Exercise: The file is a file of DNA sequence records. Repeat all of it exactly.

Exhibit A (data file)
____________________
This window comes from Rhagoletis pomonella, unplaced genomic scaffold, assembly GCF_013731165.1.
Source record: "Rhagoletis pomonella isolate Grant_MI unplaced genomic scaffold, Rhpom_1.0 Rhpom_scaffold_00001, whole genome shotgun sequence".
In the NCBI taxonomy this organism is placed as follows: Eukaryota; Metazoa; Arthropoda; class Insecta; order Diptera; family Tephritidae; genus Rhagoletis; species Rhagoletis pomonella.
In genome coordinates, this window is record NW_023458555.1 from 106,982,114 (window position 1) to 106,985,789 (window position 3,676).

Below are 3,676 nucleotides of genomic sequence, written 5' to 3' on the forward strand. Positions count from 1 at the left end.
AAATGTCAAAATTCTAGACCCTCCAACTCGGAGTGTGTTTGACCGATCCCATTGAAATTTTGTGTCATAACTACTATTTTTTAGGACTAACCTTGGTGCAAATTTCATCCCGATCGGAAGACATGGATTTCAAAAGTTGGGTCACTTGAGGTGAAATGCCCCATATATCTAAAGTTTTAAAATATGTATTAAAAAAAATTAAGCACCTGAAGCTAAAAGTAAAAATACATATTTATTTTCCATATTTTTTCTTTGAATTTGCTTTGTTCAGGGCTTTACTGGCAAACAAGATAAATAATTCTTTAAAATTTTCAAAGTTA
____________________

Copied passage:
This window comes from Rhagoletis pomonella, unplaced genomic scaffold, assembly GCF_013731165.1.
Source record: "Rhagoletis pomonella isolate Grant_MI unplaced genomic scaffold, Rhpom_1.0 Rhpom_scaffold_00001, whole genome shotgun sequence".
In the NCBI taxonomy this organism is placed as follows: Eukaryota; Metazoa; Arthropoda; class Insecta; order Diptera; family Tephritidae; genus Rhagoletis; species Rhagoletis pomonella.
In genome coordinates, this window is record NW_023458555.1 from 106,982,114 (window position 1) to 106,985,789 (window position 3,676).

Below are 3,676 nucleotides of genomic sequence, written 5' to 3' on the forward strand. Positions count from 1 at the left end.
AAATGTCAAAATTCTAGACCCTCCAACTCGGAGTGTGTTTGACCGATCCCATTGAAATTTTGTGTCATAACTACTATTTTTTAGGACTAACCTTGGTGCAAATTTCATCCCGATCGGAAGACATGGATTTCAAAAGTTGGGTCACTTGAGGTGAAATGCCCCATATATCTAAAGTTTTAAAATATGTATTAAAAAAAATTAAGCACCTGAAGCTAAAAGTAAAAATACATATTTATTTTCCATATTTTTTCTTTGAATTTGCTTTGTTCAGGGCTTTACTGGCAAACAAGATAAATAATTCTTTAAAATTTTCAAAGTTA